It's understandably difficult to get respect when you're an adult in clown paint, especially when the FBI considers you part of a gang, but British artist Lucy Owen saw something else in Insane Clown Posse fans. And she was inspired to paint more than her face.
Her new exhibition, "Where The Juggalo Roam," opened last weekend at the Start Gallery, which is appropriately in Detroit where ICP got its start. Her pieces, acclaimed by both the art and Juggalo communities, are based on observations from the Gathering of the Juggalos held this past July. We spoke with Owen about her surprising, Faygo-fueled experience.
It started off with cyberbullying
Owen first came across her subjects through an internet message board when someone ridiculed another user for being a Juggalo. "I needed to find out what everyone thought was so offensive about them," Owen told us, and she discovered a vibrant culture of "stimuli overload...it’s visually so rich, socially there’s such commentary, and it’s been around for 20 years.”
She learned everything she could about Juggalos
She relied mostly on the internet and documentaries, since she lived in England and South Africa. She asked around locally, but "no one knew what I was talking about. I had to come to America to fully understand that part of the culture." And to get down with the clown.
She found that Juggalos have a sense of humor about themselves
Owen's work does not shy away from being funny, yet she avoids actually making fun of Juggalos. Instead she was able to get in on the joke by recognizing that a lot of what Juggalos were already doing was intentionally humorous: “I wanted to do this from being on the inside, not by treating it like a freak show.”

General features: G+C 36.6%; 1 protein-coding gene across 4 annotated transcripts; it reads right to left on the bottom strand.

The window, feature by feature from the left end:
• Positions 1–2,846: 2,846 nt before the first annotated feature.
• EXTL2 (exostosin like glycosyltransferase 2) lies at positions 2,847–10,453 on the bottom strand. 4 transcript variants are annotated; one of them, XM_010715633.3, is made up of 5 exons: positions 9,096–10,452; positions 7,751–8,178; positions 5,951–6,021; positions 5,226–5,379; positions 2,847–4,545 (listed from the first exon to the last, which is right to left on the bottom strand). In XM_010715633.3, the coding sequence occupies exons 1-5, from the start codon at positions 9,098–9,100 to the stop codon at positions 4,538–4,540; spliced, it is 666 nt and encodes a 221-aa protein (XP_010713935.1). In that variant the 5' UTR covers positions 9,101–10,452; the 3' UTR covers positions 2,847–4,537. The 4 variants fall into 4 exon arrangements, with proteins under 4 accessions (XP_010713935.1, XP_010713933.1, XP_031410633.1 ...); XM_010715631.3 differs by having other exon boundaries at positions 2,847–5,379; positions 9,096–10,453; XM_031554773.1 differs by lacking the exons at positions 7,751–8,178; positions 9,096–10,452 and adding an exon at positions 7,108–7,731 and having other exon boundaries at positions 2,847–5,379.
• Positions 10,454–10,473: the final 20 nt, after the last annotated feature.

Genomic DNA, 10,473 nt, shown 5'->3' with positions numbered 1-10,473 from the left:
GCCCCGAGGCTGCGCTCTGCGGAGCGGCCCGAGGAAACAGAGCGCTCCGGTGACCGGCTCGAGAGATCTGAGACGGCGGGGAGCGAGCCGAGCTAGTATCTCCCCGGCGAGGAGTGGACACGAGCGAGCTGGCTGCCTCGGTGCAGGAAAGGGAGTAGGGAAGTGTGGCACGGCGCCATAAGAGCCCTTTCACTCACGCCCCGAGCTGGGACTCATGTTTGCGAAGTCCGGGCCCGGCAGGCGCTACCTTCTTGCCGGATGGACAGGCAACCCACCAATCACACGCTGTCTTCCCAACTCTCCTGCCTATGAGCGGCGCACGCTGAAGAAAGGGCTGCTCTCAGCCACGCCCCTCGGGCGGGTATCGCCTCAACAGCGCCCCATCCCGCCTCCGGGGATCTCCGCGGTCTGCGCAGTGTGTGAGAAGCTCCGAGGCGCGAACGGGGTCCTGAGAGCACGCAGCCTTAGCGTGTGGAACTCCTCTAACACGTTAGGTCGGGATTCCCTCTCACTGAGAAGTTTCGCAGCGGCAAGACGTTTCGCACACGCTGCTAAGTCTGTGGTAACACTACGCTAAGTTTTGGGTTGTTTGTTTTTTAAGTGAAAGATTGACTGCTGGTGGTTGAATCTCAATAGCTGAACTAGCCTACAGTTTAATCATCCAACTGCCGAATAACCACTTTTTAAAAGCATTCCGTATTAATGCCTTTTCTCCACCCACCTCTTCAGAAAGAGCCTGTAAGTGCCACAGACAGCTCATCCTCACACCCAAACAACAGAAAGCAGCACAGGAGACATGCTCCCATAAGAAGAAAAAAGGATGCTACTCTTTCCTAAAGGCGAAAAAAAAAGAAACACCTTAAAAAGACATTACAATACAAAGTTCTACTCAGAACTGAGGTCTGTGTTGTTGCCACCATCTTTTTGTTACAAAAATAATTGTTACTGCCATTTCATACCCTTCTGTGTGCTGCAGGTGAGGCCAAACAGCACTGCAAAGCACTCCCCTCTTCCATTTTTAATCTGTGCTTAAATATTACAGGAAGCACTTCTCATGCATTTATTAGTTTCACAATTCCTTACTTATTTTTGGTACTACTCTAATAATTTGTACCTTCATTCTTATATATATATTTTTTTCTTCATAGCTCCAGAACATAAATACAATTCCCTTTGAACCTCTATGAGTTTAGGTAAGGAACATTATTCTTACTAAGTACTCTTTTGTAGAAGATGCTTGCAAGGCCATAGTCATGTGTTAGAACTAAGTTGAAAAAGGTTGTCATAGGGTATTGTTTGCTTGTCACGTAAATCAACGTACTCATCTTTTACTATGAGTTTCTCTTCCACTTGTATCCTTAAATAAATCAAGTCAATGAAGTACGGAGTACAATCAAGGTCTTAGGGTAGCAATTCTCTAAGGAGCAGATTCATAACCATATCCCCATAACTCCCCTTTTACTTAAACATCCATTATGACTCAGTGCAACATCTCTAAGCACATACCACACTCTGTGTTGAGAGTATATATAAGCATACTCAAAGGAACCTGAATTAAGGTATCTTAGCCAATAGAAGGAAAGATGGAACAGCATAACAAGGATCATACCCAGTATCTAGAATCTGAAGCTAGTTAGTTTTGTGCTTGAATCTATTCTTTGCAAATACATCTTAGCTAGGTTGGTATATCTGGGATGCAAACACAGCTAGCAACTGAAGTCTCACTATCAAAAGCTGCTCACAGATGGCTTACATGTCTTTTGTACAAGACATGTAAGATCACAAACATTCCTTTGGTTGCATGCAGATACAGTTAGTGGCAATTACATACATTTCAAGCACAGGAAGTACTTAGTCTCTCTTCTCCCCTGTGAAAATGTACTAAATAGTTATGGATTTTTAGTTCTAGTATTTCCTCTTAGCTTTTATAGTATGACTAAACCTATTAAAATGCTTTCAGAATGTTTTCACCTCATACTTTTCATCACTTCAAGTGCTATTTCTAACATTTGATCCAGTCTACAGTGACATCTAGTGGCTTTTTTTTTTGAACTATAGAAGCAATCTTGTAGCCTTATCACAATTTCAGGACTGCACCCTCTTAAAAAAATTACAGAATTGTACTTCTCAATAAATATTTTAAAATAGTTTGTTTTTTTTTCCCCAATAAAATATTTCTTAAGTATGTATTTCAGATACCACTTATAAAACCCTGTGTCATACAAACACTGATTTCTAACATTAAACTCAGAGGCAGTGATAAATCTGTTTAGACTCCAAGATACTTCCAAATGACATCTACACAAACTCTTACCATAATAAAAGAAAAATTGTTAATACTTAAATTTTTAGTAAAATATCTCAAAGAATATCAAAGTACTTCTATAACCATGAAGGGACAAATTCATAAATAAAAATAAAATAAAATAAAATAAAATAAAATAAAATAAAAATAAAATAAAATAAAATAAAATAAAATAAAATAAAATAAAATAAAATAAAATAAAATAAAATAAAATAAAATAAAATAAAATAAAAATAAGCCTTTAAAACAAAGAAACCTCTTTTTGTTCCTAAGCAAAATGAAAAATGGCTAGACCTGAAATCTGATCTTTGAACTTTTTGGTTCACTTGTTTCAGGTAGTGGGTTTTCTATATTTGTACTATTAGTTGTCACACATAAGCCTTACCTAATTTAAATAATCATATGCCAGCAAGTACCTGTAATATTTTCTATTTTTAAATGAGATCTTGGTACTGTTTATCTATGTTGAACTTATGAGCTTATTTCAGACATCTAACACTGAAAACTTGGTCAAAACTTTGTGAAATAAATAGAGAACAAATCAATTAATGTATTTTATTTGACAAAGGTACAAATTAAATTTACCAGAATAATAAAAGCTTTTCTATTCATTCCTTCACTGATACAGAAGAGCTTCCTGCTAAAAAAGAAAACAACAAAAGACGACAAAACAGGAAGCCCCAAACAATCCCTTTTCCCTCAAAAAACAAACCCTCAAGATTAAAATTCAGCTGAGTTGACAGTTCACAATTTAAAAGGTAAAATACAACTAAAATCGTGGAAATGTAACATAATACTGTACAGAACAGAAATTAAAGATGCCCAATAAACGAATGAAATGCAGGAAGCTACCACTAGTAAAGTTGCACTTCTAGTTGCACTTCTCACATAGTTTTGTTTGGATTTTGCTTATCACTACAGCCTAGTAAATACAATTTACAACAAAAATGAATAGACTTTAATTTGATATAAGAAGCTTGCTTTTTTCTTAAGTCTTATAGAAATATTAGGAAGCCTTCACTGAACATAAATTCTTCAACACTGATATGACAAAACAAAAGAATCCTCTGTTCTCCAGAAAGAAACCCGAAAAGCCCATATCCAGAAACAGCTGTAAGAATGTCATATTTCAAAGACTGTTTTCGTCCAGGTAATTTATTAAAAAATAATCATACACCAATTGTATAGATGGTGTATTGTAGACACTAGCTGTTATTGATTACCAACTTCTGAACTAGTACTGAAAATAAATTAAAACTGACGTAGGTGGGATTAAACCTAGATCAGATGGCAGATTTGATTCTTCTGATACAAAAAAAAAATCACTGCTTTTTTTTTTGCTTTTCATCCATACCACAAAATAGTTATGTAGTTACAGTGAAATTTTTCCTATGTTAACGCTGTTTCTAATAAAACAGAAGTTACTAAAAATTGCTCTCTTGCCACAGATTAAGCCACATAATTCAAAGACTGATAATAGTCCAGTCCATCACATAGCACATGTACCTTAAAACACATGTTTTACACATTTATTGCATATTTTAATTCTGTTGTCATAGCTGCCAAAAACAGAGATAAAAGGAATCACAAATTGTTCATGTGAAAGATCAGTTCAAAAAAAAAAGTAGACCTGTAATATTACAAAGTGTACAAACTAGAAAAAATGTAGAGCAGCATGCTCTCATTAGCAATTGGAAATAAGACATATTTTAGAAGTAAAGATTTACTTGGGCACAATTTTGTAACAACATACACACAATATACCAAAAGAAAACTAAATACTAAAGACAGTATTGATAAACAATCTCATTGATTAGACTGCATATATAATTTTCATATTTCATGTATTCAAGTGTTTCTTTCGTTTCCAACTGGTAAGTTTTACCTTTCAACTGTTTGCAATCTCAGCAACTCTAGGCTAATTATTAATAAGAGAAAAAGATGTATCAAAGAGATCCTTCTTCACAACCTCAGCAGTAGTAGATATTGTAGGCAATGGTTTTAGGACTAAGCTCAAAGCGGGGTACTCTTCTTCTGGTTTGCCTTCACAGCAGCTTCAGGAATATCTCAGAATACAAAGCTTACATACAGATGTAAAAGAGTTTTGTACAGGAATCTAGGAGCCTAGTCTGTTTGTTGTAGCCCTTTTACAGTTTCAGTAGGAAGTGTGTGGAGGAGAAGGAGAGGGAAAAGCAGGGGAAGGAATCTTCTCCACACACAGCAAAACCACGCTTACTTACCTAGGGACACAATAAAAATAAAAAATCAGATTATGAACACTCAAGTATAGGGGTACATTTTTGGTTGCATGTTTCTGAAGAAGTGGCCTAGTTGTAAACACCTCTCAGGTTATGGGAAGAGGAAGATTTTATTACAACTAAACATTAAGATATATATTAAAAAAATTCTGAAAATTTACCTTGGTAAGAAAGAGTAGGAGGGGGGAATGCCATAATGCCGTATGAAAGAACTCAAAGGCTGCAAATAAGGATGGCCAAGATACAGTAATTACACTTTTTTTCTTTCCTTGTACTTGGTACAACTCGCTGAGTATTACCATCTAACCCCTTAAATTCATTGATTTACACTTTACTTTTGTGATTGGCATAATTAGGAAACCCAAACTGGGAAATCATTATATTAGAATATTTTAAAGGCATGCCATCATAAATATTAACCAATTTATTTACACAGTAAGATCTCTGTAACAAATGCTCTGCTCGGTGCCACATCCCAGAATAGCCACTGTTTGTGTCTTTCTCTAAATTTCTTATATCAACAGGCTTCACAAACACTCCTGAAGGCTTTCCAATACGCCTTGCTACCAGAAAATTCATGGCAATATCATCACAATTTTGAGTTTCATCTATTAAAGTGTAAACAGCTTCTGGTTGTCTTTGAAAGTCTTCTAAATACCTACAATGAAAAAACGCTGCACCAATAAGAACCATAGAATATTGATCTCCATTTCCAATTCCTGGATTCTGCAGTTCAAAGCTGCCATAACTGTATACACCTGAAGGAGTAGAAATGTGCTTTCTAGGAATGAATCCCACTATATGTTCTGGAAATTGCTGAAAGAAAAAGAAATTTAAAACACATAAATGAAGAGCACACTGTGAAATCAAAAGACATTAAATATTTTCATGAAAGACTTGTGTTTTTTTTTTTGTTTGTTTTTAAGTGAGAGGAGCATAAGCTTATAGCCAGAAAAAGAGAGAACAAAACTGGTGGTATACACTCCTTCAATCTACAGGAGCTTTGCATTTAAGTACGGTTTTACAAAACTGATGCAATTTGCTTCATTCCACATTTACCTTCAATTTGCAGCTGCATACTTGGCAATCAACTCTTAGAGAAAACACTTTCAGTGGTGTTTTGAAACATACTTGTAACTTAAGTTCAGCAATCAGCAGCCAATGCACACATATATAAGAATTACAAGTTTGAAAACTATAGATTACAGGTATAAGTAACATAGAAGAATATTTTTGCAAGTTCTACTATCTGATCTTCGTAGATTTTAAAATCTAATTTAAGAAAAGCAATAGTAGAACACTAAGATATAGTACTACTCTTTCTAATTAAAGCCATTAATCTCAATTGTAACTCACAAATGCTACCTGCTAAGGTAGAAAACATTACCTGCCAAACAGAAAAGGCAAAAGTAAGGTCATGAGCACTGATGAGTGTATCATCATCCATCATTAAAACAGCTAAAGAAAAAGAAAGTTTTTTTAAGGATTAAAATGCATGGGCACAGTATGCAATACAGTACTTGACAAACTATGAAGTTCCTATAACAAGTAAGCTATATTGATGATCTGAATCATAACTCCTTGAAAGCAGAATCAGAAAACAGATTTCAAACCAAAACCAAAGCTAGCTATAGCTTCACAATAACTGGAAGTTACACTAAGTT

The Juggalos she met accepted her for who she is
When Owen finally arrived in Detroit for the Gathering, she'd done her fair share of research and opted not to paint herself up like a textbook Juggalette. “The only actual rule for being a Juggalo is that you have to be yourself," she explains. Because she did not try to cover herself up in a costume like an impostor might, she was accepted as a non-Juggalo without any issues.
She realized that many Juggalos have hearts of gold
Not one, but two Juggalos in full makeup came out to support Owen during her art opening last weekend. This did not surprise her, as she found it to be a surprisingly supportive community, even to outsiders. Whether it's helping teen outcasts or just someone whose car has broken down, Owen has observed Juggalos being kind to anyone who treats them with mutual respect.
“The number of positive I’ve heard about interactions with Juggalos since coming to Detroit is incredible,” she says.
She's looking forward to her next Gathering
Owen plans to continue painting Juggalos, and anticipates her followup work to go even deeper. "I definitely want to go back to the Gathering," she says. "The only things you can complain about [there], you could complain about at any music festival."
You don't have to be a Juggalo to like it
Owen's work has also impressed non-ICP fans, many of whom are genuinely interested in the subject matter, rather than mocking or judging. She's even brought some of them into the subculture.
While Owen was modest about her art, another local artist, Tess Tennessee Miller (not a Juggalo, although she hopes to attend the Gathering after seeing the exhibition), gushed on Owen's behalf after seeing the exhibition: "Her paintings of Juggalos are so universal and beautiful."
Universal and beautiful... just like being yourself.